By Erik Luna
Former head coach of Huskies football Lynn Cain was fired from his position on Jan. 30, after leading the Huskies to win the American Championship Bowl game last season.
A Los Angeles Community College District Board of Trustees member, Kelly Candaele, held a forum on Feb. 16 at the auditorium foyer so people from the community, as well as the school, could voice their opinion regarding Cain’s firing and the direction of the football program.
One of the first people to speak was California Assemblymember Gil Cedillo, who is a childhood friend of Cain, said, “This has nothing to do with friendship. This has to do with correcting an incredible wrong and an incredible injustice.”
Cedillo said that he was familiar with controversial terminations because he spent approximately six years as a union employee, where his job was to return wrongfully terminated workers back to their jobs.Several people brought it to the attention of Candaele that one of the reasons Cain was fired was because he had failed to pay a coach’s fee.
“That fee was continuously paid by our athletic department. In fact I can quote the athletic director who said ‘never in the history of East L.A. has a fee never been paid’,” Rosa Cantu, who is a volunteer at ELAC and is the mother of current Husky quarterback Aaron Cantu, said. She said that this was wrong because it was never Cain’s duty to pay these fees.
She also said that Cain never knew about the fee and if someone would have notified him that it was his responsibility to pay it this year, he would have gladly paid it.
One of the big issue that Cain’s wife, Lisa Cain, had was that Cain didn’t have a chance to celebrate the Huskies’ championship bowl game victory with his team. Additionally, a fight broke-out after the 42-28 win with the Corsairs, ruining the festivities.
Lisa Cain displayed a picture of a ring, that an acquaintance of Cain was going to produce. Each player was to receive a ring had her husband not been fired. “Who wants to give to a program that lacks integrity and things of that nature,” said Lisa Cain.
The ring, which had the school’s name and colors, had the score and date of the game engraved on it and would have featured the players’ individual names.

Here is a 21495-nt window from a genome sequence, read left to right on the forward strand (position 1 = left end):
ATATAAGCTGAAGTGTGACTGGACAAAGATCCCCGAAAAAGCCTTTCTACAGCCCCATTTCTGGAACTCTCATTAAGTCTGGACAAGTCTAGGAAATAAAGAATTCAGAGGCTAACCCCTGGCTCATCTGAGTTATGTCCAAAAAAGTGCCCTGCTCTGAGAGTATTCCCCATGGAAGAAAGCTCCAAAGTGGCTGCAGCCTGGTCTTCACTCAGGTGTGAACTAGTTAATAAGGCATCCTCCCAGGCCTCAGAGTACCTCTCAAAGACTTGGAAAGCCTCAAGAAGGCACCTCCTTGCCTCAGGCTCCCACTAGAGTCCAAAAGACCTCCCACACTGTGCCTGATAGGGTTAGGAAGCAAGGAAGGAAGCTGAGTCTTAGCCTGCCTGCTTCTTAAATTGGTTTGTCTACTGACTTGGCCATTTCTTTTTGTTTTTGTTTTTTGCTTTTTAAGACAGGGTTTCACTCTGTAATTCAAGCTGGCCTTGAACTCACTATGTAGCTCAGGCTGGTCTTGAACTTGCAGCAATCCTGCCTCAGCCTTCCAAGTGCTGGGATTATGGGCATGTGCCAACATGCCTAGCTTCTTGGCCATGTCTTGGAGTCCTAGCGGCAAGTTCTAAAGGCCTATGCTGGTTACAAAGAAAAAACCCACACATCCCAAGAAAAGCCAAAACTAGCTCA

Lisa Cain also said that multiple players wanted to speak out against the athletic department but were scared about how they might be treated afterward. She also said that students athletes couldn’t leave ELAC because it was the start of a new semester and it would be against the National Collegiate Athletic Association (NCAA) rules.
Retired Oakland Raider offensive tackle Shelby Jordan read three letters addressed to Al Cone, ELAC athletic director.
Jordan said that he had not been aware of the coaching situation at ELAC, he was asked to go speak to the football players at the bowl game to give them a boost of confidence.
“Upon being hired, it was immediately brought to my attention that I was not the first, nor the second choice for this position in respects to the opinion of the athletic director,” Jordan said while reading a letter Cain had written.
One of the letters stated that Cone gave Cain a letter with guidelines on what to change for the upcoming season. “Why would the athletic director give Cain this letter with guidelines on what to change, if he was just planning to fire him?” asked Jordan.
Albert Chavez, a former coach of Cain, went up to the podium and asked a question, “What are we teaching our kids?” Chavez, who is the grandfather of Cantu, recalled hearing that Cain was going to get fired late last year.
“Neighbors would come by and they told me that the administration here had an idea that they were going to fire Cain and appoint two people. What kind of character are we teaching?” Chavez asked.
Lisa Cain stated that throughout the four years Cain was a coach at ELAC, it seemed as the environment tended to be hostile. “We couldn’t get air in the summer and we couldn’t get heat in the winter,” said Lisa Cain.
She went on to say that Cone once admitted to her that he knew nothing about football, so why Cone was taking so much interest in the football program was beyond her. “Cone is not even here and my tax dollar is still paying his paycheck and I’m really pissed off about that,” said Lisa Cain.
Cain went up to the podium and reminisced on his experience at ELAC as a teacher and as a coach. He spoke about how he was not paid for certain classes he taught at ELAC. “I wouldn’t get paid for certain things I would do. No one would pay me for driving to Long Beach and meeting with players. I wouldn’t get paid for that,” Cain said.
Cain also discussed how frustrating it was to pick his coaches. “If I hired somebody, I had to bring it to the athletic director. If he approved it, they’d be hired. If he didn’t, we didn’t hired. I was always being looked at and I never had the opportunity to freely pick my coaches,” Cain said.
Former coach for the Huskies Al Padilla also spoke. “Mr. Cone had not talked to anybody that he received, at the end of the season, a letter signed by a number of the assistant coaches telling him to fire Cain,” Padilla said. “Despite that, a true test of his leadership, he went on to manage a successful team.”
“We did what was in the best interest of the student athlete,” Cone said. He didn’t want to comment any further on the matter. Candaele said he would bring the information discussed to the other board members and would try to have more information in two weeks. Mrs. Cain said as she stared at her husband, “I don’t think he would come back to ELAC until there has been a change in the athletic department staff.”